Don Park says he had never heard of In-N-Out Burgers when he named his La Mirada video store nine years ago. But he wishes he had.
Given what he knows now, the 30-year-old Yorba Linda man said, he would have steered clear of the moniker In-N-Out Video & Games and avoided more than a year of hassles with the fast-food chain, which has been pressing him to change his shop’s name on grounds it unfairly taps into the restaurant’s popularity and muddles consumer identification with its trademark.
“I’m tired of all the headache and stress,” Park said of the letters, phone calls and legal actions the dispute has touched off.
Park is one of at least five business owners to become entangled in the burger chain’s vigorous trademark protection efforts in the last year. Three agreed to change their names at the company’s behest, and a fourth consented only after it was named in a trademark infringement lawsuit. Park has been named in a similar suit, but he and Arnold Wensinger, counsel for In-N-Out Burgers, said they hope to settle the matter without going to trial.
The company’s efforts are part of a growing nationwide trend toward more aggressive trademark policing, said Betty Jo Toccoli, president of the California Small Business Assn.
Many companies have used Internet search engines to locate small businesses using similar names. “With global communications and the world economy, it’s easier to catch someone using your name,” Toccoli said.
In Park’s case, attorneys for In-N-Out Burgers needed to look no further than the telephone book.
Although the name of Park’s business differs from the restaurant’s--he uses a backward “N” on all signs, paperwork and labels--Michael Smith, the attorney who filed the lawsuit against Park, said the hamburger chain believes the name is close enough to warrant action.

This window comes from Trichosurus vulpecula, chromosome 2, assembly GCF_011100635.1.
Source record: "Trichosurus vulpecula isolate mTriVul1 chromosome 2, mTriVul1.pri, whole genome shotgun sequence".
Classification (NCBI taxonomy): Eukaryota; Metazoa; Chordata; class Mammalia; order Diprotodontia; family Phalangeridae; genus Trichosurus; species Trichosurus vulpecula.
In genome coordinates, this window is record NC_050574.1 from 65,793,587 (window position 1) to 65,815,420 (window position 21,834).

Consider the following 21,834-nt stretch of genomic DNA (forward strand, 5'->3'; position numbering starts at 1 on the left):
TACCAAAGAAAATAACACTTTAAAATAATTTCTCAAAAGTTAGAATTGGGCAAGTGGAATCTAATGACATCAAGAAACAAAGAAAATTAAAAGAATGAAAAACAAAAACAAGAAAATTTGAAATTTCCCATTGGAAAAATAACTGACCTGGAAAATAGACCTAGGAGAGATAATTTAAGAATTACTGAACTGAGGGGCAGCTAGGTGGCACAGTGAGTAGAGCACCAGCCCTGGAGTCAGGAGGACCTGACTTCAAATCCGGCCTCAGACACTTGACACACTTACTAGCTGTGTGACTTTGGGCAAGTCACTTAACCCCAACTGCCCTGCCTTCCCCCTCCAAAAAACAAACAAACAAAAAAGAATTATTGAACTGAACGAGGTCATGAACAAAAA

“There’s no way I would have picked that name if I had known about all this,” Park said from his Imperial Highway store. “It’s not worth it.”
Park wants any settlement to include money to help cover the cost of wiping out all mention of the business name he said was inspired by the “In” and “Out” signs on the doors of his store.
Wensinger wouldn’t discuss the specifics of Park’s case but said the chain sympathizes with the plight of small-business owners who have to spend sometimes thousands of dollars to change signs, invoices and even uniforms at the restaurant company’s insistence.
“We don’t want to be known as a bully, especially in the legal field,” Wensinger said from the chain’s Irvine headquarters. “We’re just trying to protect the rights to our name.”
The family-owned fast-food chain, which has held a trademark on its name since 1950, claims that outside commercial use of the name, even by a business not in food service, constitutes encroachment on the company’s rights because most people associate the words “In-N-Out” with the chain.
Businesses using the name, Wensinger said, benefit gratis from the company’s widespread popularity and multimillion-dollar marketing campaign. The chain operates 115 restaurants in California and Nevada.
“They think they can ride on the coattails of an existing company,” he said. “Why should somebody be able to use the name at our expense?”
Wensinger also said the company has no choice but to guard what it considers exclusive rights to its name. Past case law, he said, has stripped trademark protection from businesses that have not policed outside use of their names and logos.
“The law requires you to go and ask people to cease and desist from using the name,” he said.